General Motors is introducing a flame treatment technology that lets paint stick to plastic vehicle parts such as instrument and door panels without using primers that contain solvents and can foul the air. The process, which eliminates the need for an adhesion-promoting primer, is being used on the Chevrolet Cruze, Sonic, and Volt.
The use of solvents in paint primers is an industry-wide challenge. GM is committed to reducing emissions throughout its manufacturing operations and supply chain, so it manages traditional solvents through recycling, conversion to energy and superheating the gases to break them down. However, these are energy-consuming, costly processes.
This flame treatment technology instead uses an energy-efficient, robotic system to create a molecular change to the surface of the plastic, making it bond with the paint. GM evaluated the new technology as a total business case. Not only does it improve efficiency since it’s faster than spraying primer, but the capital expense pays for itself in less than four months.
By using it on the Cruze, for example, GM suppliers:
- Reduced solid and liquid waste (filters, cleaners, solvents and coatings) from 48 tons a year to less than one.
- Decreased air pollutants from 810 tons a year to 80 tons a year.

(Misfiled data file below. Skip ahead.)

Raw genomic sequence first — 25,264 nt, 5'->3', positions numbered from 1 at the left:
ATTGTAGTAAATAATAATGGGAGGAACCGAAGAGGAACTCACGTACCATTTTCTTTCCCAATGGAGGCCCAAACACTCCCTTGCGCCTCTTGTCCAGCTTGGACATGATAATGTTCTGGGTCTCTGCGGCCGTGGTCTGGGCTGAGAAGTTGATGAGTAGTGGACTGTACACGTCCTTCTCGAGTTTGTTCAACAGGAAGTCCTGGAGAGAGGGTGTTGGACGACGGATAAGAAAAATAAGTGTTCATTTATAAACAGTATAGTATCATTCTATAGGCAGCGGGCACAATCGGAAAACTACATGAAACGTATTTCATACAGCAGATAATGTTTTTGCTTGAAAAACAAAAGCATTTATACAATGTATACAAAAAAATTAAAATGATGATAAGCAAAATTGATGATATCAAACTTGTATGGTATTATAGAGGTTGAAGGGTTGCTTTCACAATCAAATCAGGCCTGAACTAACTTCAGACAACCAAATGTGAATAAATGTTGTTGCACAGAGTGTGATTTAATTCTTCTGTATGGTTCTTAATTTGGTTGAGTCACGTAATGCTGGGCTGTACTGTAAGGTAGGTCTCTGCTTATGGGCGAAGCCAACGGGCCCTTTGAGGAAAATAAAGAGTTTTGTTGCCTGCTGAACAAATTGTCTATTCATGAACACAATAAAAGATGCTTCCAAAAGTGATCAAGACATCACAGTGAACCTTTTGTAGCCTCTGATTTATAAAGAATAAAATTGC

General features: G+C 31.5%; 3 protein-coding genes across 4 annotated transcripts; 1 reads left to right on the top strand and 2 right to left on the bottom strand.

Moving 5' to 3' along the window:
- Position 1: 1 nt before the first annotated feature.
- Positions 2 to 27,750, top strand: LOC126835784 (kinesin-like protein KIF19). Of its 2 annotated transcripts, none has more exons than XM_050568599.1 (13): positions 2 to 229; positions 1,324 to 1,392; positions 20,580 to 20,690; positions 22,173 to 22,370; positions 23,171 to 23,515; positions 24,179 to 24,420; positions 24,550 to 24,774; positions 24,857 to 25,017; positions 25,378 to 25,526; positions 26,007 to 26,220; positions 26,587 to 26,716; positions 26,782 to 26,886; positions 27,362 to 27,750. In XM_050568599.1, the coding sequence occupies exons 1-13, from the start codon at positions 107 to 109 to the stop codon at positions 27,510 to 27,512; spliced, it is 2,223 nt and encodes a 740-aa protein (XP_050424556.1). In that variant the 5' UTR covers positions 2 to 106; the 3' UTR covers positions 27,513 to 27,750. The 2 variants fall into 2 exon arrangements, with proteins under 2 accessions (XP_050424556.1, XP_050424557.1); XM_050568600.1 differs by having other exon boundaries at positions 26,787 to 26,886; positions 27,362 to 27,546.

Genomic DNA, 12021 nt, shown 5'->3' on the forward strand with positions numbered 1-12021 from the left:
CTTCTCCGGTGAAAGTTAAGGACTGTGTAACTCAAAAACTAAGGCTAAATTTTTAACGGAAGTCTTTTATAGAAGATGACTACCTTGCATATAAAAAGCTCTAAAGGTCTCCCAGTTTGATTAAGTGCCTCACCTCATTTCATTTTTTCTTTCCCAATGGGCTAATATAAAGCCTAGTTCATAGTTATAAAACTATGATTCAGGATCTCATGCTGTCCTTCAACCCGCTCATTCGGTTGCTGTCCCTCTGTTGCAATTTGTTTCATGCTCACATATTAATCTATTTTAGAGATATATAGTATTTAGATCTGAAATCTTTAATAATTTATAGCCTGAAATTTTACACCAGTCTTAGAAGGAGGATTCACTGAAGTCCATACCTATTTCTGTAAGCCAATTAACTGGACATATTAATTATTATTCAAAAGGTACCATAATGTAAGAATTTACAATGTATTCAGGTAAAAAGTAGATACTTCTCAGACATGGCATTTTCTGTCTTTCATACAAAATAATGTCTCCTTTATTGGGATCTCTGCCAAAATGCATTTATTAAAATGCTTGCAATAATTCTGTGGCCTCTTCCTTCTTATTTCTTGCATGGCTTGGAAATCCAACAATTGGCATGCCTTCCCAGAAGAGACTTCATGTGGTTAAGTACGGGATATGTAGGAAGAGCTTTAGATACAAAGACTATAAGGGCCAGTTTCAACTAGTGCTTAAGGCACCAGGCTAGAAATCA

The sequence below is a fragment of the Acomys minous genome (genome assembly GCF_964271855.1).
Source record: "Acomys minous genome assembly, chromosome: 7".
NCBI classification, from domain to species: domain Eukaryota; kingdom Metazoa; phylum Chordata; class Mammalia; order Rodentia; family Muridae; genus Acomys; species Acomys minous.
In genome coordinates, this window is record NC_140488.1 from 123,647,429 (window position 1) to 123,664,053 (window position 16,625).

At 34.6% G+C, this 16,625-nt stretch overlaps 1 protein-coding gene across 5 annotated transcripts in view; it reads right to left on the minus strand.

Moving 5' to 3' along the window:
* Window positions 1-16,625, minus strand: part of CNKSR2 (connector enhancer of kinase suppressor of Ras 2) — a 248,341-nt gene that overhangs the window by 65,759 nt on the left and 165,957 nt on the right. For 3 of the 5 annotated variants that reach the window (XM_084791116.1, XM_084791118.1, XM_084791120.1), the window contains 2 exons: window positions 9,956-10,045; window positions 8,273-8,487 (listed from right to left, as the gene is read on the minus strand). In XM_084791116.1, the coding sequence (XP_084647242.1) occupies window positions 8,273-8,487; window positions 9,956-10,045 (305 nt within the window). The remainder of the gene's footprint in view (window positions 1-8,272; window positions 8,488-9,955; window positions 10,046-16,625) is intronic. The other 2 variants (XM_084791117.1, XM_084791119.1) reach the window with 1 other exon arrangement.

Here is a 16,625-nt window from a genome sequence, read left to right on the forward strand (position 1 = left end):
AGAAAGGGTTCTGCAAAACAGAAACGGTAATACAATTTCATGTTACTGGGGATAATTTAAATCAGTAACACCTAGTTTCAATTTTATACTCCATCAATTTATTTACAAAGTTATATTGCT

- Eliminated landfill waste like paint sludge and painted scrap material from 25 tons to nearly zero
GM learned about this technology through Suppliers Partnership for the Environment, a working group of U.S. automakers, their suppliers and the Environmental Protection Agency. Whitmore Lake, Mich.-based supplier FTS Technologies was striving to get its flame treatment technology implemented and approached John Bradburn, GM’s manager of waste-reduction efforts.
“Once I understood the potential of this process, we worked to connect the right GM engineers and our suppliers,” Bradburn explained. “As we strive to design all of our vehicles for the environment, we can create requirements for our suppliers. In this case we were able to provide the enabling technology, making it easier for all of us.”
Russell Brynolf, president of FTS, said: “As engineers and technology developers, we have the capability to improve the environmental footprint of the manufacturing process. Technology drives us forward and it’s encouraging to see companies like GM willing to change a process.”